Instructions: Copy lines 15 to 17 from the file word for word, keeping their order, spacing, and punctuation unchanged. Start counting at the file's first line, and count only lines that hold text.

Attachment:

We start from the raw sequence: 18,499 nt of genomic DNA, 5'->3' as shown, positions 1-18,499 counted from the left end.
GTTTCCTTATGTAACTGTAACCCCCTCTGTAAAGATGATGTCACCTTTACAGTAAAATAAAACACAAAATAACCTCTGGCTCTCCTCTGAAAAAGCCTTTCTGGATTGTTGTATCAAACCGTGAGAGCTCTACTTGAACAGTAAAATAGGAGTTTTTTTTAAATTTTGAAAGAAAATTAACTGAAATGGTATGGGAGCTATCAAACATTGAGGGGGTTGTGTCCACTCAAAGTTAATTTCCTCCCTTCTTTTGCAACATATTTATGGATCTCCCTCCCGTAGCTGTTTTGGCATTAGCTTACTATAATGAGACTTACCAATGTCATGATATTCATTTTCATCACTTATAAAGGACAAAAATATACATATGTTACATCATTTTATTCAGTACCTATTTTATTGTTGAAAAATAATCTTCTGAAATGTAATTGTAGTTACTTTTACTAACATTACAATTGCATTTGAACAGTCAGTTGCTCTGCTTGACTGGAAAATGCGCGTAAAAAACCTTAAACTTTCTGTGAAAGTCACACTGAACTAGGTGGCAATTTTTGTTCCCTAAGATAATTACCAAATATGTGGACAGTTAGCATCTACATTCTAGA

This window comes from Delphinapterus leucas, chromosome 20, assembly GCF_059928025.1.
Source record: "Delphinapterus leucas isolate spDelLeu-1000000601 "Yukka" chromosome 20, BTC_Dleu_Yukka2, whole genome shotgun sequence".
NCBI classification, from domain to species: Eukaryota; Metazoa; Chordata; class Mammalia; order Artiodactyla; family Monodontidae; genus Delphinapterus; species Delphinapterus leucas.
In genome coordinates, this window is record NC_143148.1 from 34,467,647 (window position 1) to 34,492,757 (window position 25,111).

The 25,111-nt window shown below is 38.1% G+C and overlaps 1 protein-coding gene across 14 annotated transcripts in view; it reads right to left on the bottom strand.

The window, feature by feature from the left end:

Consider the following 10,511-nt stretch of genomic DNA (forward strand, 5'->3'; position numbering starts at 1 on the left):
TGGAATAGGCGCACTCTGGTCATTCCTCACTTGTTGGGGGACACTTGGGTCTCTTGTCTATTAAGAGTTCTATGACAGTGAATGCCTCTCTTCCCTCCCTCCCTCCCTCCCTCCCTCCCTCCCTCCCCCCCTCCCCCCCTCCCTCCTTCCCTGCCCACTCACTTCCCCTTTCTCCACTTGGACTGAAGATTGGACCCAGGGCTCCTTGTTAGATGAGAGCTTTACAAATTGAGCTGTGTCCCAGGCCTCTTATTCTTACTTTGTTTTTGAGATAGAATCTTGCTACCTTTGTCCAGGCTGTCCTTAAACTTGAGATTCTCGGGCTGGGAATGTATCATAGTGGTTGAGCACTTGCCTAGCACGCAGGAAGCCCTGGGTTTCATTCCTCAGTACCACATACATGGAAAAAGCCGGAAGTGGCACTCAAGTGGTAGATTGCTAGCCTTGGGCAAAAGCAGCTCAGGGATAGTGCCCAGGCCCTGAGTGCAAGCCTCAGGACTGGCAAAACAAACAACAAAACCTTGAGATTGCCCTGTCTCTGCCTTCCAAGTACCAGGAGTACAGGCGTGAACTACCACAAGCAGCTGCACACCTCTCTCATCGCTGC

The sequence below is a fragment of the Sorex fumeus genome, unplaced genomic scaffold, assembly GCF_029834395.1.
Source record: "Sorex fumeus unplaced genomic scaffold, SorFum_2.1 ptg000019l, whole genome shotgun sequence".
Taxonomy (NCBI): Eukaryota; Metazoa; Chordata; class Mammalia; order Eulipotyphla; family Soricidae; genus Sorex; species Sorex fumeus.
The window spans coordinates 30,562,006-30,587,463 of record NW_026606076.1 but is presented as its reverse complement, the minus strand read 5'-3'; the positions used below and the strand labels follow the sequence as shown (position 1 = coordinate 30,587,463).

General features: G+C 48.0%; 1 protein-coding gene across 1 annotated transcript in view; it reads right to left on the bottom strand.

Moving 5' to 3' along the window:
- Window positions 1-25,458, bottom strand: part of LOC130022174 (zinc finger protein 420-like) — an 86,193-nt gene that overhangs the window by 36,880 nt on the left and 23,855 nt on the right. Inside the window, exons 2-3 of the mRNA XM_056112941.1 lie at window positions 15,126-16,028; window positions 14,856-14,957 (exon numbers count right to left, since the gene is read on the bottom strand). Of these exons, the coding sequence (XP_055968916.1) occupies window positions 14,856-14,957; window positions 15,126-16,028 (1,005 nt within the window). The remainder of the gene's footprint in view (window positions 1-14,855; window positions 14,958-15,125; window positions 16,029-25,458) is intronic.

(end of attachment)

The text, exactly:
General features: G+C 48.0%; 1 protein-coding gene across 1 annotated transcript in view; it reads right to left on the bottom strand.

Moving 5' to 3' along the window:
- Window positions 1-25,458, bottom strand: part of LOC130022174 (zinc finger protein 420-like) — an 86,193-nt gene that overhangs the window by 36,880 nt on the left and 23,855 nt on the right. Inside the window, exons 2-3 of the mRNA XM_056112941.1 lie at window positions 15,126-16,028; window positions 14,856-14,957 (exon numbers count right to left, since the gene is read on the bottom strand). Of these exons, the coding sequence (XP_055968916.1) occupies window positions 14,856-14,957; window positions 15,126-16,028 (1,005 nt within the window). The remainder of the gene's footprint in view (window positions 1-14,855; window positions 14,958-15,125; window positions 16,029-25,458) is intronic.